And Ritchie’s belated conversion from a Gibson semi-hollow to a solid-body Strat was to my mind also very much Hendrix-inspired. We all know that his first Strat was basically a throwaway from Eric Clapton, but I believe Ritchie had fallen in love with the “Hendrix & Strat” iconic image – many guitarists did at the time. Hendrix turned the Strat into a counterculture guitar hero tool/weapon/insignia. And the Strat did in fact look much better on Ritchie than his cherry ES-335 (though that looked great on Alvin Lee, another admirer of Hendrix btw).

  32. 32
    MacGregor says:

    Yes the iconic Fender Stratocaster was a part of it. Although you have to give credit to others also being a influence with that look & sound. What about Hank Marvin earlier on? How many guitarist were wanting that sound etc. Hendrix beefed it up of course & some! He does have one of the most iconic rock guitar sounds ever to my ears. The Band of Gypsys concerts & that Royal Albert Hall concert say it all. What a guitar sound it is. It was ironic that Hendrix died in England as that was where it was all happening & the ‘political’ crap in the USA at the time was another reason he was in Ole Blighty. In regards to everyone recommending him to play here or there that happens with anyone hip at the time. He was the new ‘star’ on the horizon for a short while. It doesn’t last long though as we constantly witness. He was the first to down play the fawning of the press & others saying things like ‘your the greatest guitarist in the world etc’ He loathed all that bullshit hype & was the first to point out there are far better guitarists than me at play. He was there at the right moment in time & a revolution indeed & it was such a shame he couldn’t handle it all. He use to go on about dying early etc, both in comments & with certain lyrics. It looked like he had had enough of everything & was just hoping all the crap would go away. All he wanted to do was create & play music. A victim of the times as others were. Cheers

  33. 33
    Gregster says:

    Uwe said qt.” Hendrix turned the Strat into a counterculture guitar hero tool/weapon/insignia. And the Strat did in fact look much better on Ritchie than his cherry ES-335 (though that looked great on Alvin Lee, another admirer of Hendrix btw)”.

    These are a few reasons why Mr.McBride should consider a trade-up to a Stratocaster, but most importantly is the tone achieved…

    ( Through the latest McBride post / video, for sure he indicates that you don’t really need one in today’s world, but how much warmer, clearer, defined & wider sound-spectrum was the sound when the “Pedal guys” made him play a Telecaster through the same rig ???…And a Telecaster is the older brother of the Stratocaster )….Just sayin’…

    Peace !

  34. 34
    Uwe Hornung says:

    I pains me to disagree, lieber Gregster, the real Fender Telecaster Simon played at the end of the vid is a case in point: It sounded weaker than both the PRS models he had played before. Lo-Fi’ish in comparison, just less “there”. It might sound nice and warm in the privacy of your living room (or on your porch/veranda(h) overlooking Drogheda, while Rachel Ward is doing the dishes in the house***), but when you’re playing to convince an arena or stadium, I’d prefer all frequencies to be there.

    ***All my profound (mis)conceptions of Australia are of course based on original source material!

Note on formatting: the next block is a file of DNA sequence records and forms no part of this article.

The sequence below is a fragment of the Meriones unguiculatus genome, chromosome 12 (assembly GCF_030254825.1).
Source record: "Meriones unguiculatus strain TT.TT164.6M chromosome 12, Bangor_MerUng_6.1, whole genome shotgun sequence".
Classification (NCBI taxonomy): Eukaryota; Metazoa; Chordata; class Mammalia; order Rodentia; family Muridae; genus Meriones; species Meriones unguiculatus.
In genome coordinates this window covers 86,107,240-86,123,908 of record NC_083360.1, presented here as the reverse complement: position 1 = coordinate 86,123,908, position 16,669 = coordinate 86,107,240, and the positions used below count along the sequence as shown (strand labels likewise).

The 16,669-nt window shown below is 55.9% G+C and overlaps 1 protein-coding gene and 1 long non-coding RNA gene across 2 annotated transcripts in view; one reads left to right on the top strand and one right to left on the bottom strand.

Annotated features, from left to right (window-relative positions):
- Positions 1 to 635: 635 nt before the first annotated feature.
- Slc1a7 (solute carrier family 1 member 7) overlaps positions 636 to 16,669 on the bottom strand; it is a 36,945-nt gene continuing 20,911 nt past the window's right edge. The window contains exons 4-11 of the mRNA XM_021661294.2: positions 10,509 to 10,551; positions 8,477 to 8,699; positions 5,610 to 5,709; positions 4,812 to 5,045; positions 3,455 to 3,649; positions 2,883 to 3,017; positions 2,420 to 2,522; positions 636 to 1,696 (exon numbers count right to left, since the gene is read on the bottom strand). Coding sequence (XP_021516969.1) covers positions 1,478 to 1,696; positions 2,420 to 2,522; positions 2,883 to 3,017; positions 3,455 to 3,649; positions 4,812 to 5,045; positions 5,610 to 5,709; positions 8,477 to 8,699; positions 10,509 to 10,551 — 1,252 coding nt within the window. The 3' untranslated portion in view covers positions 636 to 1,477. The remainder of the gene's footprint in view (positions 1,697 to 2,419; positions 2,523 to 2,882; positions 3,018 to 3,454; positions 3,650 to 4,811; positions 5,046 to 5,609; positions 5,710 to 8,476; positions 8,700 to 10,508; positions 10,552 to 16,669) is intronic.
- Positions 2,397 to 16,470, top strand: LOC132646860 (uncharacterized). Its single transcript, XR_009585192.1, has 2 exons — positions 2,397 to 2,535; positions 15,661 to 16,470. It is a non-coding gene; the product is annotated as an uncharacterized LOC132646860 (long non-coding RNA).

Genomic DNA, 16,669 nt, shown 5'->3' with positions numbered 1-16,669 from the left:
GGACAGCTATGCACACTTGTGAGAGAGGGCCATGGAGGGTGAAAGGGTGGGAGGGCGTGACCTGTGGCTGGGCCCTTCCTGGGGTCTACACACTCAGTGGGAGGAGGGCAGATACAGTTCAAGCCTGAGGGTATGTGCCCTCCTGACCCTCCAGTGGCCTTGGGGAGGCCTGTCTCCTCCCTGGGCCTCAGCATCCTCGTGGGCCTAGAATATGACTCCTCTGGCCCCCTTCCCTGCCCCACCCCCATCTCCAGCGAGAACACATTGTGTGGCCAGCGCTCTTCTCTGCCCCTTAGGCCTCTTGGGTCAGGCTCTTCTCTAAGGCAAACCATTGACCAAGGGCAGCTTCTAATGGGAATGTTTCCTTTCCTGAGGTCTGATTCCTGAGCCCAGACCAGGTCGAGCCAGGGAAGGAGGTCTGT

(I know, none of it was filmed in New South Wales, not even in Australia … And Richard Chamberlain’s real life interest in even the most beautiful of sheep farm heiresses would have been thoroughly platonic irrespective of whether he’d be wearing a soutane or not!)

  35. 35
    Gregster says:


    I would suggest that the weaker sound is expected, since your typical single-coil Telecaster pick-up would have maybe 1/3 or maybe a little-more of the total windings of your average hum-bucker pick-up… The solution is to turn the volume up a notch or two, as required…The reward being an arguably better sound…

    But let’s not forget that Simons Engl tube amps are the successors to what RB helped develop into robust & reliable amplification for road use, & the amps have been tweaked specifically to fill-in a claimed hole that exists within Dons sound…I tend to think that to fix this, move the keyboards back to stage-right, & leave the guitar stage-left.

    Also, the way modern electronics are today, you can more than just ball-park anyone’s sound, regardless of amp or guitar used…You simply have to spend time fiddling-through all the possibilities by dialling-in the sound, & patching it into memory once found.

    I’m not sure if the “other name brands” have done so, but Fender did release a Stratocaster a few years ago that offered a “personality-card” replacement to have this guitar sound like what ever you wanted it too, or if you rather, sound like a Telecaster or Hum-bucked Gibson or whatever, by simply swapping sound-cards over.


    Peace !

  36. 36
    RB says:

    It’s good that Glenn’s voice is in good shape at his age but the screams quickly become tedious as he does them so much. Would be more impressive if it was occasionally. No need for a vocal solo spot at all, it’s boring, he does sing alot during the set so it’s superfluous. Ditch the Mark II material, just play more from his era. Never been into his rendition of Mistreated, and although it’s Coverdale’s song THE best vocal performance of it is by Ronnie James Dio during his Rainbow years.

  37. 37
    Uwe Hornung says:

    Dio’s lack of (i) insulted machismo and (ii) wounded lion roar never worked for me on that. He sang it well technically, but it was as credible to me as Johnny Cash doing James Brown’s Sex Machine.

    DC likewise could have never pulled off Stargazer or Gates of Babylon. Or look at what Paul Rodgers did to Queen’s I Want To Break Free.

Add a comment:

Preview no longer available -- once you press Post, that's it. All comments are subject to moderation policy.

||||Unauthorized copying, while sometimes necessary, is never as good as the real thing
© 1993-2024 The Highway Star and contributors
Posts, Calendar and Comments RSS feeds for The Highway Star